• Available to anyone with eligible earned income. You can get a 401(k) only if you’re an employee at a company that offers you a plan. If you earn income and you are within the income limits to contribute, you can put money into an IRA.
  • Can open account at any time. Some companies have enrollment periods for 401(k) plans or require you to reach certain level-of-service requirements. You can open your own IRA at any time.
  • Option to invest via a robo-advisor. If picking your investments is overwhelming or if you’re just worried about making the right choices, an IRA allows you to invest through a robo-advisor.
  • No RMDs (Roth only). If you have a Roth IRA account that’s at least five years old, you don’t have to take Required Minimum Distributions (RMDs) once you reach 73 years old.
  • Notable early withdrawal tax exceptions. Typically, if you withdraw from a retirement account before you turn 59½, you’ll owe a 10% penalty to the IRS. However, there are exceptions. For IRAs, that includes buying your first home, paying for college education and health insurance if you’re unemployed. And for Roth IRAs, you can take out your contributions at any time without penalty (though you would be taxed on taking out any earnings prematurely).

Benefits of a 401(k) vs. an IRA

Here are some of the advantages of a 401(k), especially compared to an IRA:

  • Possibility of a company match. Some companies offer some sort of 401(k) match. If you’re contributing to your retirement plan, they’ll throw in money as well. In other words, with a 401(k) plan, you can basically get free money. That’s not possible with an IRA.
  • Much higher contribution limits. If you’re younger than 50, you can contribute 3.5 times more money per year to a 401(k) than an IRA. If you’re 50+, that figure grows to four times more money.
  • No income limits. If you earn a lot of income, it could limit or even prevent you from contributing to an IRA. No matter how much money you make, the IRS won’t restrict you from contributing to a 401(k).
  • Stronger legal protection. Federal law usually protects 401(k) accounts from bankruptcies and lawsuits.
  • Early withdrawal possible if you leave your job. You can withdraw from your 401(k) penalty-free if you leave your job between 55 and 59½ and meet certain conditions. There are other early withdrawal exceptions as well.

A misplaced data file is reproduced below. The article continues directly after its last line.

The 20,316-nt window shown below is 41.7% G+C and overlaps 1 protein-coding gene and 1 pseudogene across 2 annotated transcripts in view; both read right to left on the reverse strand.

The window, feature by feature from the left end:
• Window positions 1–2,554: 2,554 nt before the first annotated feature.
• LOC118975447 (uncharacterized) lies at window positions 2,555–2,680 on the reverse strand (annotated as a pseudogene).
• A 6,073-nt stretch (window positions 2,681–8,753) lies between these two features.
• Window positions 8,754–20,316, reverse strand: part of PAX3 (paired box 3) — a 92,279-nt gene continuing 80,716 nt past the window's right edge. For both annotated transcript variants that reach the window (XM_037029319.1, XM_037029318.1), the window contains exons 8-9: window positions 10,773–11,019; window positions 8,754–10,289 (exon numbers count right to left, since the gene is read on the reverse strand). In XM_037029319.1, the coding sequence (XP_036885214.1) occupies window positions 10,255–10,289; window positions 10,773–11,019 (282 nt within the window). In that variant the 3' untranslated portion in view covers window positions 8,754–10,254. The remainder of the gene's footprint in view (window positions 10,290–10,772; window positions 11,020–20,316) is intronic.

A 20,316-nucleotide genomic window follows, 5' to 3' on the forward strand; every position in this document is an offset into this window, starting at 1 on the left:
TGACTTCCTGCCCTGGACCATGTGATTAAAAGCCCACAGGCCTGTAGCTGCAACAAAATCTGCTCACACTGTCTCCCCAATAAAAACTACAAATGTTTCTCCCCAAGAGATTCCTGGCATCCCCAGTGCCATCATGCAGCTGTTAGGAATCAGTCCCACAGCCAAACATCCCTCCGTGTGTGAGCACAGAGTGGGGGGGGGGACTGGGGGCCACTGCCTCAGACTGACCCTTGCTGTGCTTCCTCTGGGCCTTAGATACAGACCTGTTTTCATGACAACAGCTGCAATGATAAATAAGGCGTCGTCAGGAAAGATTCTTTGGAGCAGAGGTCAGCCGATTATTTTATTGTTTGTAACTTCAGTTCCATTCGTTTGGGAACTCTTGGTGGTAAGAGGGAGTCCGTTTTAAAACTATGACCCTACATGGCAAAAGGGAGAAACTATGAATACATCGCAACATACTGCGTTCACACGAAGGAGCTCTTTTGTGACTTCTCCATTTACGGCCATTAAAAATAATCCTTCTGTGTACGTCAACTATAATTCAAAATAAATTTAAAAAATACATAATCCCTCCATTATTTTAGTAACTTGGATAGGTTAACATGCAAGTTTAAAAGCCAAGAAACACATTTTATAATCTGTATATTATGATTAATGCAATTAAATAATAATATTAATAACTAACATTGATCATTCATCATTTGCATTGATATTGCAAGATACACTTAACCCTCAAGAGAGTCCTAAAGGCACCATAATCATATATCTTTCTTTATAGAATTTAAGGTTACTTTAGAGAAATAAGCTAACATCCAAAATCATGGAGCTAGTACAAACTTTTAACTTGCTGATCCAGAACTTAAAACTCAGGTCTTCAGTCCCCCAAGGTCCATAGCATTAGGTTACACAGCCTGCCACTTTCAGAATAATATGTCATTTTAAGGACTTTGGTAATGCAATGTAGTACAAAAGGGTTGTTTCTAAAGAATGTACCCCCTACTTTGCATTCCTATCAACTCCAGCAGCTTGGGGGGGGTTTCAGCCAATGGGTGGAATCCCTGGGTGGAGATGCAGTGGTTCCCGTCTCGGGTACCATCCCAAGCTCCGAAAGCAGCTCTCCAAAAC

• Possible to delay RMDs if you’re still working. The IRS requires you to start taking withdrawals from your account when you’re 73 years old. However, if you’re still working for the company that holds your 401(k) plan, you can delay your RMDs.
  • Good 401(k) plans can at least equal the best IRA options. The larger your employer, the more likely it is that they’ll offer a low-cost 401(k) plan. It’s difficult for a 401(k) to be less expensive than the best IRA options, but it can get close.
  • Usually possible to take out a loan against your account. With some rare exceptions, you can’t take out a loan against your IRA account. But you can against your 401(k).

How Do I Prioritize IRA vs. 401(k) Contributions?

Let’s play a hypothetical game.

Pretend you just got an unexpected windfall. Perhaps you won the lottery, sold your business or got a large inheritance from a long-lost relative.

After earmarking 10% for fun (Clark’s suggestion), you’ve decided to invest the rest toward your retirement. You envision yourself traveling the world and enjoying your family well into your golden years.

It’s possible to contribute to an IRA and a 401(k). So, now that you have a big pot full o’ money, in what order should you invest your newfound cash?

1. Max Out Your 401(k) Match

Contribute enough to get the maximum 401(k) company match before you do anything else. There’s nothing like free, tax-advantaged money.

The costs of your 401(k) plan could be higher than the costs you’d incur through an IRA. But, for example, a 0.50% annual difference in administration fees and expense ratios pales in comparison to a 50% company match.

2. Evaluate Your 401(k) Plan and Aim for Your Contribution Limit

The general consensus is to contribute to your 401(k) up to the company match and then start contributing to a Roth IRA.

However, Clark says that it’s totally fine — perhaps even preferable — to max out your 401(k) contributions before turning toward an IRA. That’s especially true if you work for a large company with a low-cost plan and the option to contribute to a Roth 401(k).